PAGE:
If the technical problems with federal Obamacare exchange, Healthcare.gov, aren’t worked out before the end of November, as the White House and Obama Administration officials promised, then enforcement of the individual mandate may have to be delayed, says Sen. Al Franken (D-MN):
“I think then we have to consider extending the deadline for the mandate, but let’s hope that doesn’t happen,” Franken told MPR.
Franken has so far been relatively quiet about potential changes to the health-care law, but he now joins a growing group of Senate Democrats in seats that could be targeted by the GOP in 2014 who are speaking up on the issue.
While the GOP is mostly focused on winning a half dozen red states held by Democrats, there are another group of Democratic-controlled swing states and nominally blue states that have formed the second tier of GOP targets. Democrats facing reelection in these states in 2014 — Sens. Jeanne Shaheen (D-N.H.), Mark Udall (D-Colo.) and Jeff Merkley (R-Ore.) — have pushed for changes ranging from allowing people to keep their current insurance plans to extending the open enrollment period.
Two House Democrats running for open seats — Iowa’s Bruce Braley and Michigan’s Gary Peters — also voted for a House GOP bill that would achieve the former goal.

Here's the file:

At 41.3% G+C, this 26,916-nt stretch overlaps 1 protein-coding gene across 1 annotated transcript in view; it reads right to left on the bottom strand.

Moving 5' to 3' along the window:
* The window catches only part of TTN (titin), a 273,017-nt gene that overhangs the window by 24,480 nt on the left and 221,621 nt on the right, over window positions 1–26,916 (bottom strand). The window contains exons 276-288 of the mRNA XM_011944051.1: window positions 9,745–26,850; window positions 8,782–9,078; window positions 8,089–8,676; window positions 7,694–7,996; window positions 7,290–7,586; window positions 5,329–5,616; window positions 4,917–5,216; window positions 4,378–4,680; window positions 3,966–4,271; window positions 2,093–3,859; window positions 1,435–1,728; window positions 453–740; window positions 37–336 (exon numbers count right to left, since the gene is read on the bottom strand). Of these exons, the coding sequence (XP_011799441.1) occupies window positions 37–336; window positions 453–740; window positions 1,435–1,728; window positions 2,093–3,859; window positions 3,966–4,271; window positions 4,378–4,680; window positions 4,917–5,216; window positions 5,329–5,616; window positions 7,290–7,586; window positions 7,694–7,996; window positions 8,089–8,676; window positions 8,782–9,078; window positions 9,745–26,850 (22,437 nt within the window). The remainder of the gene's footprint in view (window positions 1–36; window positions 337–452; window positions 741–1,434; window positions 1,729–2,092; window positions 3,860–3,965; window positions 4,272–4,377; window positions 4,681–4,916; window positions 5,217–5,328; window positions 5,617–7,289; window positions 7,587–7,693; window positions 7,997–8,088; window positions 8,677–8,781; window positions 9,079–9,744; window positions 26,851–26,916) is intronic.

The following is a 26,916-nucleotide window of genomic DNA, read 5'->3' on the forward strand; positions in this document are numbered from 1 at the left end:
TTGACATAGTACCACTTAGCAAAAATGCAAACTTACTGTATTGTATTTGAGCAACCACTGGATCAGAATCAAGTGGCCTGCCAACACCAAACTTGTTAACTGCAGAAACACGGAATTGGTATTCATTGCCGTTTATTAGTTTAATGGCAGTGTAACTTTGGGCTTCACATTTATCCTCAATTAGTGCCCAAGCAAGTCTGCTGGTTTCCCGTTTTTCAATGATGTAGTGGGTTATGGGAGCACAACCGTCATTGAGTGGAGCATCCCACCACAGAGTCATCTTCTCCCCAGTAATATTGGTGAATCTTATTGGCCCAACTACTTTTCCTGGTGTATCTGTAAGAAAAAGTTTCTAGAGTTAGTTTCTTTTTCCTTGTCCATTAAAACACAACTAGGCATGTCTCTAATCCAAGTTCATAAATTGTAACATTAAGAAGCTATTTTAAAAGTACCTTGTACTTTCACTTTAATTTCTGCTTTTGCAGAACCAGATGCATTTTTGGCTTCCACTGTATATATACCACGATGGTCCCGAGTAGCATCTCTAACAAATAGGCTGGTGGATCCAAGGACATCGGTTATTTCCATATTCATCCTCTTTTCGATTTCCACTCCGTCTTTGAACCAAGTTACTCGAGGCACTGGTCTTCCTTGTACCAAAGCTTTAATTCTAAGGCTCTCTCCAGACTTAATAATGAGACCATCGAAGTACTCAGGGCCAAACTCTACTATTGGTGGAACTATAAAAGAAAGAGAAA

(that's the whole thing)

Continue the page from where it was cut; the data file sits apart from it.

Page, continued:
The disaster that is Healthcare.gov has prevented many Americans who have gone to the website from being able to purchase coverage, which is partly responsible depressed enrollment numbers in October.
It’s increasingly unlikely that the administration will meet the self-imposed November 30 deadline, though, the White House hopes that the website will able to enroll 80% of users by the end of the month. That estimate has been presented as a “best case scenario.”
In recent days, it was revealed that as much as 40% of the back-end for the system had yet to be built or completed. The administration has also extended the enrollment deadline for coverage to be effective at the beginning of the year to December 23, from December 15.
Keep in mind that people really have no choice in the matter. The individual mandate coerces them to purchase coverage or face a punitive tax. Those who fail to purchase health insurance by March 31, 2014, either on the private market or through Medicaid, face a tax of $95 or 1% of their gross taxable income, which ever is greater. The individual mandate tax will increase to $695 or 2.5% of gross income by 2016.
Republicans have pushed delay of the provision, but have been rebuffed by the White House and Senate Democrats. Because of the website problems, some vulnerable Democrats, as well as Obamacare’s chief author, have, tepidly, embraced delay of the provision.